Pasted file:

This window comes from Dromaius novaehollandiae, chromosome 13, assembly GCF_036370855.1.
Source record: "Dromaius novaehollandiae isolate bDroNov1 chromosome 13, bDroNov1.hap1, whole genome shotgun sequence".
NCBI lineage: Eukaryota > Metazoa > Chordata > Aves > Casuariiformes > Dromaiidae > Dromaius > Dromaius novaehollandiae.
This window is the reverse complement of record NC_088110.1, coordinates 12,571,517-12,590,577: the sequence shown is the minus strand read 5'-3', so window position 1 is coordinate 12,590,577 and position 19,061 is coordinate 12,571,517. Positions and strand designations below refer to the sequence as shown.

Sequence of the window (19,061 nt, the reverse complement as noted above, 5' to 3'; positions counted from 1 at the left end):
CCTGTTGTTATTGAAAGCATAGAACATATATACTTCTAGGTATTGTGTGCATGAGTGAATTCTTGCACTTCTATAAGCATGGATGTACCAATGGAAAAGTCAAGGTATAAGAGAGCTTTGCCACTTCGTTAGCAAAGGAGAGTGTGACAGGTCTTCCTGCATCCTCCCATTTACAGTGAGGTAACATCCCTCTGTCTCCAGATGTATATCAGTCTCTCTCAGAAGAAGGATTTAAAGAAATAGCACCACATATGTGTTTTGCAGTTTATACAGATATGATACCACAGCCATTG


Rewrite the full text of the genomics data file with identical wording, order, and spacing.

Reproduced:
This window comes from Dromaius novaehollandiae, chromosome 13, assembly GCF_036370855.1.
Source record: "Dromaius novaehollandiae isolate bDroNov1 chromosome 13, bDroNov1.hap1, whole genome shotgun sequence".
NCBI lineage: Eukaryota > Metazoa > Chordata > Aves > Casuariiformes > Dromaiidae > Dromaius > Dromaius novaehollandiae.
This window is the reverse complement of record NC_088110.1, coordinates 12,571,517-12,590,577: the sequence shown is the minus strand read 5'-3', so window position 1 is coordinate 12,590,577 and position 19,061 is coordinate 12,571,517. Positions and strand designations below refer to the sequence as shown.

Sequence of the window (19,061 nt, the reverse complement as noted above, 5' to 3'; positions counted from 1 at the left end):
CCTGTTGTTATTGAAAGCATAGAACATATATACTTCTAGGTATTGTGTGCATGAGTGAATTCTTGCACTTCTATAAGCATGGATGTACCAATGGAAAAGTCAAGGTATAAGAGAGCTTTGCCACTTCGTTAGCAAAGGAGAGTGTGACAGGTCTTCCTGCATCCTCCCATTTACAGTGAGGTAACATCCCTCTGTCTCCAGATGTATATCAGTCTCTCTCAGAAGAAGGATTTAAAGAAATAGCACCACATATGTGTTTTGCAGTTTATACAGATATGATACCACAGCCATTG